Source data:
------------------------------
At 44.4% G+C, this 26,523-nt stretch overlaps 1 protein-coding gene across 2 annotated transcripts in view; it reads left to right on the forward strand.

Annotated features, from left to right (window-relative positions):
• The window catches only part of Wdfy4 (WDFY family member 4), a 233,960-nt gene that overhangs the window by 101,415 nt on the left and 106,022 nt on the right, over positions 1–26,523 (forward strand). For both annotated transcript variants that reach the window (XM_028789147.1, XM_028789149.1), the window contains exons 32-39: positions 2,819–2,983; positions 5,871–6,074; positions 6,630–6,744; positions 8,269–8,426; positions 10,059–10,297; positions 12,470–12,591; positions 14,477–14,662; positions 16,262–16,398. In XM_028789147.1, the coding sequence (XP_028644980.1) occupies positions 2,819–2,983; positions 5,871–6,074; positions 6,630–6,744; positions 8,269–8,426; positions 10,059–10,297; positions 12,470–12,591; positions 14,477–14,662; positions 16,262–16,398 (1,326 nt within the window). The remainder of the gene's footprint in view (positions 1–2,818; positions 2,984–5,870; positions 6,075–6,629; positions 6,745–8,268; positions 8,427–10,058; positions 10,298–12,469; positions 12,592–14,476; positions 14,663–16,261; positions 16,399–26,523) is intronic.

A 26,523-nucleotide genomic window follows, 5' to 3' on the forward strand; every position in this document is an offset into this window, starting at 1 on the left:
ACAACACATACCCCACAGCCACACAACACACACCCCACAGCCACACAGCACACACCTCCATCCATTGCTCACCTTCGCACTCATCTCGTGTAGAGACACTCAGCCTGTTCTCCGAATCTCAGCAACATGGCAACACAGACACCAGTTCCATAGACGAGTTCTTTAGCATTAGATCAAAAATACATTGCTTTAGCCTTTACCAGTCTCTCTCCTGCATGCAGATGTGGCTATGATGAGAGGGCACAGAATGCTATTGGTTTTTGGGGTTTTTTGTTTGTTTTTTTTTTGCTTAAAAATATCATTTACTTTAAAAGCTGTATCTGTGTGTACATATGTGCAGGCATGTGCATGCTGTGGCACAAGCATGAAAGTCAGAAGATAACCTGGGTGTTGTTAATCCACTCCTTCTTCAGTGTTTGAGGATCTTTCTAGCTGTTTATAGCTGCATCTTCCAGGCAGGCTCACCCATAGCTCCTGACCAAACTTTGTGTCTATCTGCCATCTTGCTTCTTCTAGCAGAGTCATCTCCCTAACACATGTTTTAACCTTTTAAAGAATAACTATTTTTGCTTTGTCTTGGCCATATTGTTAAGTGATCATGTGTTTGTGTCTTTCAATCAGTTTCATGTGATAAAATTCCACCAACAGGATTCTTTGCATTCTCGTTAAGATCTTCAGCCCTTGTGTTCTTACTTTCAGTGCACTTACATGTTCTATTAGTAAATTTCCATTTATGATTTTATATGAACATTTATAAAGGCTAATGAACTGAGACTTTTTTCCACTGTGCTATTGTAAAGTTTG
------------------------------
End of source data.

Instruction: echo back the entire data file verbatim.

At 44.4% G+C, this 26,523-nt stretch overlaps 1 protein-coding gene across 2 annotated transcripts in view; it reads left to right on the forward strand.

Annotated features, from left to right (window-relative positions):
• The window catches only part of Wdfy4 (WDFY family member 4), a 233,960-nt gene that overhangs the window by 101,415 nt on the left and 106,022 nt on the right, over positions 1–26,523 (forward strand). For both annotated transcript variants that reach the window (XM_028789147.1, XM_028789149.1), the window contains exons 32-39: positions 2,819–2,983; positions 5,871–6,074; positions 6,630–6,744; positions 8,269–8,426; positions 10,059–10,297; positions 12,470–12,591; positions 14,477–14,662; positions 16,262–16,398. In XM_028789147.1, the coding sequence (XP_028644980.1) occupies positions 2,819–2,983; positions 5,871–6,074; positions 6,630–6,744; positions 8,269–8,426; positions 10,059–10,297; positions 12,470–12,591; positions 14,477–14,662; positions 16,262–16,398 (1,326 nt within the window). The remainder of the gene's footprint in view (positions 1–2,818; positions 2,984–5,870; positions 6,075–6,629; positions 6,745–8,268; positions 8,427–10,058; positions 10,298–12,469; positions 12,592–14,476; positions 14,663–16,261; positions 16,399–26,523) is intronic.

A 26,523-nucleotide genomic window follows, 5' to 3' on the forward strand; every position in this document is an offset into this window, starting at 1 on the left:
ACAACACATACCCCACAGCCACACAACACACACCCCACAGCCACACAGCACACACCTCCATCCATTGCTCACCTTCGCACTCATCTCGTGTAGAGACACTCAGCCTGTTCTCCGAATCTCAGCAACATGGCAACACAGACACCAGTTCCATAGACGAGTTCTTTAGCATTAGATCAAAAATACATTGCTTTAGCCTTTACCAGTCTCTCTCCTGCATGCAGATGTGGCTATGATGAGAGGGCACAGAATGCTATTGGTTTTTGGGGTTTTTTGTTTGTTTTTTTTTTGCTTAAAAATATCATTTACTTTAAAAGCTGTATCTGTGTGTACATATGTGCAGGCATGTGCATGCTGTGGCACAAGCATGAAAGTCAGAAGATAACCTGGGTGTTGTTAATCCACTCCTTCTTCAGTGTTTGAGGATCTTTCTAGCTGTTTATAGCTGCATCTTCCAGGCAGGCTCACCCATAGCTCCTGACCAAACTTTGTGTCTATCTGCCATCTTGCTTCTTCTAGCAGAGTCATCTCCCTAACACATGTTTTAACCTTTTAAAGAATAACTATTTTTGCTTTGTCTTGGCCATATTGTTAAGTGATCATGTGTTTGTGTCTTTCAATCAGTTTCATGTGATAAAATTCCACCAACAGGATTCTTTGCATTCTCGTTAAGATCTTCAGCCCTTGTGTTCTTACTTTCAGTGCACTTACATGTTCTATTAGTAAATTTCCATTTATGATTTTATATGAACATTTATAAAGGCTAATGAACTGAGACTTTTTTCCACTGTGCTATTGTAAAGTTTG